Sewing Vloggers

Wednesday, April 6, 2022

About making our undies...............


It has recently become pretty obvious that I could use some serious batch making of undies. That got me thinking a lot about the process, which really is so simple. I also thought a lot about the pattern and design, both in sewing and in retail. I looked long and hard at what was available on line and in the store, including my own undie supply of purchased pants.  I refuse to use the "P" word, just don't like it. 

My deep thought brought forth two questions. 

"Why does the front of the crotch gusset end in the middle of the crotch directly under my lady bits and not further up where, frankly, I think it belongs?"

"Why does the front edge of the crotch gusset stay open? Is it to grab profit margin at the manufacturing level?  Does something get stuffed in there I never learned about? (Stop laughing.) Really. "

I went where all sewists seeking knowledge go --- to the Worldwide Masses of Sewists on Pattern Review. It abounds with opinions, multiple levels of experience and always a lot of interest. My visit was well rewarded.  What ensued is now up to 14 pages of incredible information regarding making our own underpants, PRICELESS INFORMATION.  I highly suggest a visit there and you can see it all here.   In the meantime, so much is helpful that I thought it would be nice to sort it all out and organize the info on this blogpost along with some  linkable recommendations. 

Links to actual recommended patterns for underpants:

The Julia Pattern from Jalie 

Zero Waste Underpants from Liz Haywood

The Smoothie Pattern from Jan Bones

Pattern with an ostomy option from Jalie

Kwik Sew 2908 - High Cut Leg

Olive Undies - Full bum,  high cut leg

Maternity undies w/ scooped out tummy

Daisy Briefs, full coverage, higher front gusset

Ohhh Lulu Grace panties for wovens and knits, bias front to back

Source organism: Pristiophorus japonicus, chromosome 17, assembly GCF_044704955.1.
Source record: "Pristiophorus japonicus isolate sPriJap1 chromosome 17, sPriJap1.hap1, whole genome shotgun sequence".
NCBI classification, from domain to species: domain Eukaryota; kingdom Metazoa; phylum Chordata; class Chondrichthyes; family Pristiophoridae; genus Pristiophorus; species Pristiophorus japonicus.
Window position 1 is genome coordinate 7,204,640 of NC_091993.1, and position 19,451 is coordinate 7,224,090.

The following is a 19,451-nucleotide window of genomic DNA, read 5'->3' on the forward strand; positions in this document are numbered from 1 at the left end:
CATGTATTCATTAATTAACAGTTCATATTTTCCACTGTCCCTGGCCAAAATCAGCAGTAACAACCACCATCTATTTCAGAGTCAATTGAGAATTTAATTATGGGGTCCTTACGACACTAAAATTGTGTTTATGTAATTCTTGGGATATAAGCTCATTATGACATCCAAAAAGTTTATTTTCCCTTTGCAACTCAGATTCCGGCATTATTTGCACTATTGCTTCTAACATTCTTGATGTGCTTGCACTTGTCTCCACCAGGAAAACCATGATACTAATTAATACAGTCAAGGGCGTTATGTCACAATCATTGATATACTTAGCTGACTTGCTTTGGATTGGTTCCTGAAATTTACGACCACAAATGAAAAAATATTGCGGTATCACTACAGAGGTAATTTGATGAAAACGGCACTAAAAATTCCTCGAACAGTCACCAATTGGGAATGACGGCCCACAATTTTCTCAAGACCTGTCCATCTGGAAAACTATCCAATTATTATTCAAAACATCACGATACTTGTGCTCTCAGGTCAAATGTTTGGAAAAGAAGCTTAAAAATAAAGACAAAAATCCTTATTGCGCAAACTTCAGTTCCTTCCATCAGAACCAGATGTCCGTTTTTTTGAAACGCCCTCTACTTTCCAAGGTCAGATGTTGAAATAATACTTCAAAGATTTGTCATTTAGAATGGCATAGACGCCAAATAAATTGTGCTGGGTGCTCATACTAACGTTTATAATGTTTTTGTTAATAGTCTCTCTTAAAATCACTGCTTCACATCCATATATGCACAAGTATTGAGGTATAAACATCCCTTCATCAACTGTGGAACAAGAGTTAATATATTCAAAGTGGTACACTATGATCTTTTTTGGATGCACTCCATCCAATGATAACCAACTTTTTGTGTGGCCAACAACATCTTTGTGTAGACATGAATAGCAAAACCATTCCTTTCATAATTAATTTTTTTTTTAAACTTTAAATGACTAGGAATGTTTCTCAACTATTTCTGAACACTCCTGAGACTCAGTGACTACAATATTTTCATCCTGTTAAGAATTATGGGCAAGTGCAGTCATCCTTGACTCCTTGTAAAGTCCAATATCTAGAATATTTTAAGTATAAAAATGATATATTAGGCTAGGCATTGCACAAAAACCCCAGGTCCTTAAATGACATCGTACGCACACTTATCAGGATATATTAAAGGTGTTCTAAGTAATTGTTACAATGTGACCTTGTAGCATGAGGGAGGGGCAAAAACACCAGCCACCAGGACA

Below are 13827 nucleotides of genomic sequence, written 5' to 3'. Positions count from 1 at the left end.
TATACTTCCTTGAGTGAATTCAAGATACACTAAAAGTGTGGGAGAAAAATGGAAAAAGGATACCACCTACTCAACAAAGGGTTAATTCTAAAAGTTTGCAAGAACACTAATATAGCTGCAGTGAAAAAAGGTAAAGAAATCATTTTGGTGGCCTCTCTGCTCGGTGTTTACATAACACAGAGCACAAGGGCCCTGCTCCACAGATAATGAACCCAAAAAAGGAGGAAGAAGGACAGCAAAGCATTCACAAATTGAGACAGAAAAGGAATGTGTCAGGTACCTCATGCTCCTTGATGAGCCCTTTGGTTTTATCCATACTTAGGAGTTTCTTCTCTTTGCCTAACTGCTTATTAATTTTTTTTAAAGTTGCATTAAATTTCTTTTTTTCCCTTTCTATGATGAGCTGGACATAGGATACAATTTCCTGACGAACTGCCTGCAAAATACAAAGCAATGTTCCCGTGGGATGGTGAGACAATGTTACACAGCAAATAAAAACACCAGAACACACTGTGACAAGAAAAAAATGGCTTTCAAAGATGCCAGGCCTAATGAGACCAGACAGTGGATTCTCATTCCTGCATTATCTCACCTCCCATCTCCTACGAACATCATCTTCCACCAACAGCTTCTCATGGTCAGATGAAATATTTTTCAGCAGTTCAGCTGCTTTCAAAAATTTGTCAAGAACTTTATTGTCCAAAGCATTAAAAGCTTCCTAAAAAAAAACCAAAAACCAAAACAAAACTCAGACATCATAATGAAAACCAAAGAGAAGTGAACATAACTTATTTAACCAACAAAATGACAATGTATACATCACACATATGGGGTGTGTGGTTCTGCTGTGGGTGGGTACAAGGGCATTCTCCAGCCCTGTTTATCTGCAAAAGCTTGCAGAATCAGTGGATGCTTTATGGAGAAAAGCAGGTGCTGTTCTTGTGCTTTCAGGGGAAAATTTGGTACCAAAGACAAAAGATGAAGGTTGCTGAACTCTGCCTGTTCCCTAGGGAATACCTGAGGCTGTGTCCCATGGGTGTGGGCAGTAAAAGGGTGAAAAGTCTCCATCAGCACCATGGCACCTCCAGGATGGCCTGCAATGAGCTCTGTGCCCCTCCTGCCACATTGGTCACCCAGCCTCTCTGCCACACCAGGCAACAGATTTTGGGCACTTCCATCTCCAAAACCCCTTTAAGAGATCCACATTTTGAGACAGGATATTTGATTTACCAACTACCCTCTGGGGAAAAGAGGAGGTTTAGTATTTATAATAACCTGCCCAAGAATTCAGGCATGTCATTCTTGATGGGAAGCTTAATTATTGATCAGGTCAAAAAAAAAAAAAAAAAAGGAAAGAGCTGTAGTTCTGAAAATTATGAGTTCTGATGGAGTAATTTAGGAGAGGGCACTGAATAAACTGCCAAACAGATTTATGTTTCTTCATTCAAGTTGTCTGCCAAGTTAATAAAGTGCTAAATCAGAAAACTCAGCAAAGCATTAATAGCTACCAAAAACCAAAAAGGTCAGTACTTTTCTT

Muna and Broad, Kapunda Undies "designed specifically to fit large bodies, high rise"

The Rad Panel Undies, lots of style options on one pattern

The Floozy Doozy Undies, paneled and low cut legs

These are in order as they appeared in the PR thread or given to me later. 

Great Teaching Videos

Three styles of undies from Tom Kat Stitchery 

Liz Sews DIY panties from measurements

Sewing Lingerie Elastics with Liz Sews,  I learned a lot on this one. 

How to Sew Elastic for Underwear from Sew Sew Live

Great Tips

-Measuring the gusset and other brilliant measuring lessons are found in this link.
-Merino Wool makes a great gusset.
-Black or red cotton knit recommended for gussets of those concerned about staining as in blood.
-It's OK to keep the leg elastic flat on flat parts of your anatomy. No need to stretch.
-It's Ok to put side seams on the outside if they bother your tender skin. I will.
-Sergers make lumpy seams and many prefer a narrow zigzag on the machine instead.
-It's OK to machine sew the gusset and then grade the seam allowance, much less bulk than serging.
-The Underpinnings Museum
is a great place for ideas and you will be there a long time. 
- The Liz Sews undies are really exquisite bits of lingerie. Make sure you visit her site listed above under teaching video links. 

Please read  Pattern Review for a great discussion on elastics, fabric advice, patterns, stitching choices and pages of so much more. It's fascinating with  wonderful contributions from so many.  I hope you've enjoyed some of these links and the conversation that preceded this post. It was a bit of work to put it together but it helps me as well as you so we all benefit.  I will add more links and tidbits as they appear. Thank you to all on PR who so kindly and generously answered my question and shared their opinions. Now, why do you think the gusset is only sewn on one end and is so short?